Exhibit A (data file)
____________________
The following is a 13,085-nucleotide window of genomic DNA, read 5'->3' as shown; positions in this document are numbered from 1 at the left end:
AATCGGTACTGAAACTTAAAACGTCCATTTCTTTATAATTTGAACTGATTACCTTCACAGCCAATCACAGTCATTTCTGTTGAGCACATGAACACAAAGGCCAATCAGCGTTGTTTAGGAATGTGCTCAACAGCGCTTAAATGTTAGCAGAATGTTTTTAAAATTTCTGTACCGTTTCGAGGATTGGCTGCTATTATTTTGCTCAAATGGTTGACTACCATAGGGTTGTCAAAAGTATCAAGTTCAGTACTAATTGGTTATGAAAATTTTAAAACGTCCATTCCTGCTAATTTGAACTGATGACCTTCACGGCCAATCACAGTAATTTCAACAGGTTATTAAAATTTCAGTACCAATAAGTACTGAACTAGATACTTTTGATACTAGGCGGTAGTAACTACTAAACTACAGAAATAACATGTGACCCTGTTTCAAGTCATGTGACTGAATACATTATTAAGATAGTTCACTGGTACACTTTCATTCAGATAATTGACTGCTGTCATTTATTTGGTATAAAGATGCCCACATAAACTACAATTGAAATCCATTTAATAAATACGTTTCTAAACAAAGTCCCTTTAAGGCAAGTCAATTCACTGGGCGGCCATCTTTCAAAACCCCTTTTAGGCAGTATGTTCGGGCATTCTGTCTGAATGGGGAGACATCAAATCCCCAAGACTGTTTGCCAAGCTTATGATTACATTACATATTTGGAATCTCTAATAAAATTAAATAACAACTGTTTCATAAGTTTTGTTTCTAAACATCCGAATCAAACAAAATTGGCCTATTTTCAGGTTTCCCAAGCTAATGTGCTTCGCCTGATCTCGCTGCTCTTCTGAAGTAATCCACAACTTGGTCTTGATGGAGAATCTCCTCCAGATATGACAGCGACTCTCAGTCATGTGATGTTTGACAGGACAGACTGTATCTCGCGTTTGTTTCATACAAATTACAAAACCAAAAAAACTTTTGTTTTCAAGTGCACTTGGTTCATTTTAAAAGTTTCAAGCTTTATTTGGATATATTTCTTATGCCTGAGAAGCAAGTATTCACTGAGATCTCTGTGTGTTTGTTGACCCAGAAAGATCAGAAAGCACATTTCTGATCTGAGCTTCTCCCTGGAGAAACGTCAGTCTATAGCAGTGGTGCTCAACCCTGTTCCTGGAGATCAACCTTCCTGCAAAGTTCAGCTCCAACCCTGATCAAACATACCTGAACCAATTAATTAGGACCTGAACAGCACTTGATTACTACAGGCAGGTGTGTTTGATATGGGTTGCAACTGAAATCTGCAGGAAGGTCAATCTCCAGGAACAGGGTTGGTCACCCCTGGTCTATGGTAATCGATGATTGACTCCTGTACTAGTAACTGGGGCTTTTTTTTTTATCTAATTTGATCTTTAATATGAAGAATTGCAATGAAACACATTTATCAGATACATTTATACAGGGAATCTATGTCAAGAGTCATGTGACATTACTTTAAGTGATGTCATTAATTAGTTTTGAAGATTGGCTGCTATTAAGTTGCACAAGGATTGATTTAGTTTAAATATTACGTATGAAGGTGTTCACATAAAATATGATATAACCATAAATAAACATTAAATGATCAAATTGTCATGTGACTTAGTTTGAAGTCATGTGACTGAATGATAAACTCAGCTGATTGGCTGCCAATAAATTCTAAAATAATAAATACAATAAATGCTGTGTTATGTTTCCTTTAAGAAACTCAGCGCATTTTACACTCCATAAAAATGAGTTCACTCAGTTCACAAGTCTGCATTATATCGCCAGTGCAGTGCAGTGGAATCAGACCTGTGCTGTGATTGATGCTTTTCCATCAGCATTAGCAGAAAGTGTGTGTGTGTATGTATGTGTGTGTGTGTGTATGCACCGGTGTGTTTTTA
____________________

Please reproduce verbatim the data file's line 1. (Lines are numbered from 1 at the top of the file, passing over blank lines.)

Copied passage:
The following is a 13,085-nucleotide window of genomic DNA, read 5'->3' as shown; positions in this document are numbered from 1 at the left end: